IBPA: How has it been beneficial to you to be a member of IBPA?

RS: In 1977, a year after starting my first company, I joined the Publishers Marketing Association (PMA), which is now IBPA. I would read every PMA newsletter sent to me from cover to cover to learn as much as I could about this business. Jan Nathan was the founder of PMA, and the first time I attended the American Booksellers Association conference, now BookExpo, I searched her out and told her how much I appreciated the organization and the information it was providing me. From that point on Jan and I were friends. Beyond the many financial perks and discounts offered by being a member, I have learned that the IBPA provides the potential tools for all independent publishers to succeed. That’s why I proudly put the IBPA logo at the head of our website page opener.

IBPA: How do you think it would benefit independent publishers and author publishers to be members of IBPA?

RS: The world of independent book publishing and self-publishing has exploded given the new technologies of e-books, POD, and short-run printing. While the opportunities for those interested in producing and selling a written work has increased, so have the many marketing ploys that have been put into place to trap unsuspecting writers and self-publishers. By alerting the membership to many of the tricks of this new trade, we can save them both a lot of money and the disappointment when they discover they are not getting what they have paid for. Beyond that are the many IBPA programs teaching them the basics of the business.

IBPA: Can you share three key lessons you’ve learned about how one can succeed as an independent publisher?

RS: I promise to stop at three:

  1. Know your market and how best to reach it.

  2. Never overprint a book unless you know you have the sales to buy out your inventory.

  3. Always understand the financial economics behind being a book publisher. Probably the number one reason why most indie publishers fail.

IBPA: What inspired you to work in the publishing industry as a career?

RS: I am dyslexic. When I was 14 years old, dyslexia had not yet been discovered. In my head, I believed everyone probably had my problem with reading, however for most people it just went away. I figured that if I simply read enough books, the problem would go away on its own. Hey, I was a kid! I began taking books out of the library and reading them in my bed at night. I took a narrow piece of cardboard and used it as a bookmark. When I finished reading a book, I would write down the name of the book on the bookmark. I wound up with a lot of bookmarks. Of course, it would take me a long time to read any one book, but I did not stop. I would force myself to read what I started. After a while, I actually enjoyed reading in spite of reading slowly and having to reread various sections of any title. While the problem never went away, I enjoyed the stories, the biographies, and the histories. I started to go into bookstores and pick books to read that looked interesting.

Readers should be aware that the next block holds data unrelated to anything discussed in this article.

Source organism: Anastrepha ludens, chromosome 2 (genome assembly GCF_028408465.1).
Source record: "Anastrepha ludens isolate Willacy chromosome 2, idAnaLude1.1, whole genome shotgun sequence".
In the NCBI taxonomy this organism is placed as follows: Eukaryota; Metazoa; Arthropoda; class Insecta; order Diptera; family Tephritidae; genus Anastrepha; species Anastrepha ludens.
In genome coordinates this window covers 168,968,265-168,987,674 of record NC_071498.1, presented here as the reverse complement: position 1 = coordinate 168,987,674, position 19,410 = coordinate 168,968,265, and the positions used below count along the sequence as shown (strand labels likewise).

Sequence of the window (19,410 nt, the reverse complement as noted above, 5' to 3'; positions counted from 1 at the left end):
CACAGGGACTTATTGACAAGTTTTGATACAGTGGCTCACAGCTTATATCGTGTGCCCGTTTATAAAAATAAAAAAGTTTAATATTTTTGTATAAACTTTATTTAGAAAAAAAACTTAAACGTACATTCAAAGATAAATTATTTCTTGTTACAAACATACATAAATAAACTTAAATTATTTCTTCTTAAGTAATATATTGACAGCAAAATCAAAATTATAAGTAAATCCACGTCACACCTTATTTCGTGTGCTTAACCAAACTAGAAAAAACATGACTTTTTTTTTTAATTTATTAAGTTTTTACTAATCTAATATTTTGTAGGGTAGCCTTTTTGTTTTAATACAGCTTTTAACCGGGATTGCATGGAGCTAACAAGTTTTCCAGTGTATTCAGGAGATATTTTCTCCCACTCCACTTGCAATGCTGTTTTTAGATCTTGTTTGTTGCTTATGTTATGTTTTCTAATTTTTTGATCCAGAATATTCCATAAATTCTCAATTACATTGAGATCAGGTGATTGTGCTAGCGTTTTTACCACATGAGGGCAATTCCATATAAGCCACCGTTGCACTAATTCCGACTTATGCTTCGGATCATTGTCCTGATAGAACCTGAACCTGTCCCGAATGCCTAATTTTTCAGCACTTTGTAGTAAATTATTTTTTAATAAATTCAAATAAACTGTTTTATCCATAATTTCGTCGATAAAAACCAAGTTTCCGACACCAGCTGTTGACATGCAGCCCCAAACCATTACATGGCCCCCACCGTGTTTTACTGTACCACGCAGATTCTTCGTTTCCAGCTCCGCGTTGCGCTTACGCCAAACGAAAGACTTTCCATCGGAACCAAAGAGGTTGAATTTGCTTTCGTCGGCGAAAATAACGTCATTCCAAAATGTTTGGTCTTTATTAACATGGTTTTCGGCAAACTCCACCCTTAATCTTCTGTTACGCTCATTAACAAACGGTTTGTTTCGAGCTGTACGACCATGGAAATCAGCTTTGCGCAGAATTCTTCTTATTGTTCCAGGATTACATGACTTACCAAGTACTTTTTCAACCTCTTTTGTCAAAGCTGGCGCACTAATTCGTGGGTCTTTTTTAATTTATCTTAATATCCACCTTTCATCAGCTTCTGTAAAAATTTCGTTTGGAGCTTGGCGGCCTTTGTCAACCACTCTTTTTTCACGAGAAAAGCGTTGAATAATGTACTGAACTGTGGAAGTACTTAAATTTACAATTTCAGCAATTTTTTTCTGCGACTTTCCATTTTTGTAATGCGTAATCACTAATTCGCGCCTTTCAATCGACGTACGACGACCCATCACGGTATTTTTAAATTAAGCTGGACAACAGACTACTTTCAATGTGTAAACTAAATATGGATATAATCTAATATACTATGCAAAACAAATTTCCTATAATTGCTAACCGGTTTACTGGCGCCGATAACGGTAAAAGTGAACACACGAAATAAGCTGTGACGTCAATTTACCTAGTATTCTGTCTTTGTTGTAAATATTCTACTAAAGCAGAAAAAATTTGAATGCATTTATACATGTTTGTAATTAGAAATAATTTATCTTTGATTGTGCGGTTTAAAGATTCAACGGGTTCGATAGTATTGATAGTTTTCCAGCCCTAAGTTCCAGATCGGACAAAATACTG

When I got married, I needed a real job. I had worked in my father’s bakery since I was ten, but I knew the baking business was not what I wanted to do. So when the opportunity to join a college textbook publishing company came, I jumped at the chance. It wasn’t till I was in my late twenties that I discovered there was such a thing as dyslexia and I had it. At that point, I was fine with it—as I am today. It’s also one of the reasons I publish books on learning disorders.

The Bully Pulpit by Doris Kearns Goodwin

IBPA: What is your favorite book?

RS: I still enjoy biographies and histories, particularly about the publishing business, both about book publishers and magazines.

The Bully Pulpit by Doris Kearns Goodwin. It’s about Teddy Roosevelt, Howard Taft and the Mudraking magazines.

At Random by Bennett Cerf. One of my heroes, as are a lot of publishers.

IBPA: What was your favorite book as a kid?

RS: The only one I can really remember was the biography of Ty Cobb. And at the very end, I decided I didn’t like him because he would sharpen the cleats on his shoes and run into the opposing team players covering the bases. Seemed wrong then. Seems wrong now.

IBPA: Thank you so much for sharing your publishing journey with the IBPA community, Rudy! We look forward to the contributions you’ll make on the IBPA Board of Directors!


We hope you enjoyed learning more about Square One Publishers’ Rudy Shur. Check out the other profiles we’ve done so far on the incoming board members:

You can also read a short introduction to all seven incoming Board Members here, and keep an eye out in the IBPA Independent This Week e-newsletter as we continue this series to learn more about the other incoming members of the Board!


Share your own publishing news with the IBPA community! Send news about events or accomplishments to christopher@ibpa-online.org. Keep in mind that we reserve Spotlights for major news (such as, you’re a cookbook author who won a national cooking competition), unique news (such as, you wrote a book about cycling and now you’re riding a bike across the U.S. for your book tour), or human interest stories (such as, you visit shelters every weekend to read books to the dogs and cats there).

Though launching a new book isn’t the focus of our Spotlights articles, IBPA is happy to share that exciting news on social media. Please contact christopher@ibpa-online.org with the launch date, your book cover, your book title, a link to where readers can learn more about your book, and your Twitter handle.

For good news in general about your publishing company (your book received a wonderful editorial review, you have an upcoming speaking engagement, etc.), use the hashtag #IBPAmemberGoodNews on Twitter and IBPA will amplify your good news!

Whether you have news or not, all of us at IBPA are cheering you on!